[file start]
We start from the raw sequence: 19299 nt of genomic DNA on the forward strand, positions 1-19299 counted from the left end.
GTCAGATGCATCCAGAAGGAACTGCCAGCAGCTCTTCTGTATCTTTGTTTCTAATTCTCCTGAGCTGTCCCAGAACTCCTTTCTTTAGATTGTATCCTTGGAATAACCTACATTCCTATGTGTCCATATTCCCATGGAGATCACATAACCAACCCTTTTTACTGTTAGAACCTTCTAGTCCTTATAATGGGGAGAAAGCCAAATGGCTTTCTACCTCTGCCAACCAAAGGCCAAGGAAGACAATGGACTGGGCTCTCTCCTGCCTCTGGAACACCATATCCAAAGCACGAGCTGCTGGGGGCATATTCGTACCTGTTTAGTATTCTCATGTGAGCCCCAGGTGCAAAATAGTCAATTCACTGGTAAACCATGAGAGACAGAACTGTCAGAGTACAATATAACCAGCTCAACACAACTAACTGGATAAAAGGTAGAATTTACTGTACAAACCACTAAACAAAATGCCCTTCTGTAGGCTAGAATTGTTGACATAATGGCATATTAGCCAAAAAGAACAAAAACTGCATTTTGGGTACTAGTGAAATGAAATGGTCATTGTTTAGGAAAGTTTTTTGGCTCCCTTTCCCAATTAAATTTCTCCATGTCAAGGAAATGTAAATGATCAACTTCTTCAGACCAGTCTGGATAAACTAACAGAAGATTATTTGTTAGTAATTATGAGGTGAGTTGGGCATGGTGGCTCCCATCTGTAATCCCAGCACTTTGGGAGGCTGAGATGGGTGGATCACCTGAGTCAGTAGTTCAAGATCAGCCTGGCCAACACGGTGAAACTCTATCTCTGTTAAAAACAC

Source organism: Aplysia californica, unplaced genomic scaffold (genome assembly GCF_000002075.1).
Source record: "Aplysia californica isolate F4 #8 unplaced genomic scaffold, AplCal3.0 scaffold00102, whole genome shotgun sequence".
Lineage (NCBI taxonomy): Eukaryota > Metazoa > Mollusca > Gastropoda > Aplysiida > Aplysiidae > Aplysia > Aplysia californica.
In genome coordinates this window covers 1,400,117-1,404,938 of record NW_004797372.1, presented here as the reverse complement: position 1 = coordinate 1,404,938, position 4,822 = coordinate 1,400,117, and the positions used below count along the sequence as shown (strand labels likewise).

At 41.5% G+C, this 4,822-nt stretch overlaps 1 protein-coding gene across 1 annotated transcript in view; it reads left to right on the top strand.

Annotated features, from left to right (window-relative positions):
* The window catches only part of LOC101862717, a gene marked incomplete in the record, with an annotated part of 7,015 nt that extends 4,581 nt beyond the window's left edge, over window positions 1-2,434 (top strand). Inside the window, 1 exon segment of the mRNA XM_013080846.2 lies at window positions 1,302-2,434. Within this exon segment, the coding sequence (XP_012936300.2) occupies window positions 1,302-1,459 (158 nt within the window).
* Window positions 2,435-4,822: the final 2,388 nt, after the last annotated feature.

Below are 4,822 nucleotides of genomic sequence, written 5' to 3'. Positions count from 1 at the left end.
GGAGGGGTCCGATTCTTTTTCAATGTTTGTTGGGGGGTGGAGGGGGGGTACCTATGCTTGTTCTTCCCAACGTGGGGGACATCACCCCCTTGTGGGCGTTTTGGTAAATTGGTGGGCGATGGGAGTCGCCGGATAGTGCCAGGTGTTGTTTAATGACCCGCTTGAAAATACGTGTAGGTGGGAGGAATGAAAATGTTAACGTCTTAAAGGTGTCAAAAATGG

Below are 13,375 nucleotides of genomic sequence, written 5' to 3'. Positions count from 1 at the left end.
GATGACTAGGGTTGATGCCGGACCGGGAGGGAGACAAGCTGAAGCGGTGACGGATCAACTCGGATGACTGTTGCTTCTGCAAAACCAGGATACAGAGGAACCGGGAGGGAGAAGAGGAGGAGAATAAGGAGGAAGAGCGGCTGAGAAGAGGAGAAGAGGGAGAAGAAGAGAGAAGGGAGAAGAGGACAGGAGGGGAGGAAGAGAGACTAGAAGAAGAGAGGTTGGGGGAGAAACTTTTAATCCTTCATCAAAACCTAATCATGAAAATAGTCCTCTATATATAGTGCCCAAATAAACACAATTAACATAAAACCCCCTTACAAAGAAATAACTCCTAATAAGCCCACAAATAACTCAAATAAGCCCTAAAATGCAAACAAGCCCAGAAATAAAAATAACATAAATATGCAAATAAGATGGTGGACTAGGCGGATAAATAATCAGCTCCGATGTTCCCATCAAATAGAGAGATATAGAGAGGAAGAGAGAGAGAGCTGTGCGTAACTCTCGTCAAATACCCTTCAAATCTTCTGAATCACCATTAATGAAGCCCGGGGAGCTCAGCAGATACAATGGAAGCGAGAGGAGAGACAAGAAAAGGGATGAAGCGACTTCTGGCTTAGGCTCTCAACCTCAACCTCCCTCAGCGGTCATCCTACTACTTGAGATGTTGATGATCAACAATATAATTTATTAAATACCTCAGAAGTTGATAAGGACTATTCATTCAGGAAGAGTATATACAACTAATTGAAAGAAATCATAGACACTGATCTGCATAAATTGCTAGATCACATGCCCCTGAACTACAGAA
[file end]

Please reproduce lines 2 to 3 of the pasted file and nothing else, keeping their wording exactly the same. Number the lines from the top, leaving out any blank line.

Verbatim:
GTCAGATGCATCCAGAAGGAACTGCCAGCAGCTCTTCTGTATCTTTGTTTCTAATTCTCCTGAGCTGTCCCAGAACTCCTTTCTTTAGATTGTATCCTTGGAATAACCTACATTCCTATGTGTCCATATTCCCATGGAGATCACATAACCAACCCTTTTTACTGTTAGAACCTTCTAGTCCTTATAATGGGGAGAAAGCCAAATGGCTTTCTACCTCTGCCAACCAAAGGCCAAGGAAGACAATGGACTGGGCTCTCTCCTGCCTCTGGAACACCATATCCAAAGCACGAGCTGCTGGGGGCATATTCGTACCTGTTTAGTATTCTCATGTGAGCCCCAGGTGCAAAATAGTCAATTCACTGGTAAACCATGAGAGACAGAACTGTCAGAGTACAATATAACCAGCTCAACACAACTAACTGGATAAAAGGTAGAATTTACTGTACAAACCACTAAACAAAATGCCCTTCTGTAGGCTAGAATTGTTGACATAATGGCATATTAGCCAAAAAGAACAAAAACTGCATTTTGGGTACTAGTGAAATGAAATGGTCATTGTTTAGGAAAGTTTTTTGGCTCCCTTTCCCAATTAAATTTCTCCATGTCAAGGAAATGTAAATGATCAACTTCTTCAGACCAGTCTGGATAAACTAACAGAAGATTATTTGTTAGTAATTATGAGGTGAGTTGGGCATGGTGGCTCCCATCTGTAATCCCAGCACTTTGGGAGGCTGAGATGGGTGGATCACCTGAGTCAGTAGTTCAAGATCAGCCTGGCCAACACGGTGAAACTCTATCTCTGTTAAAAACAC

Source organism: Aplysia californica, unplaced genomic scaffold (genome assembly GCF_000002075.1).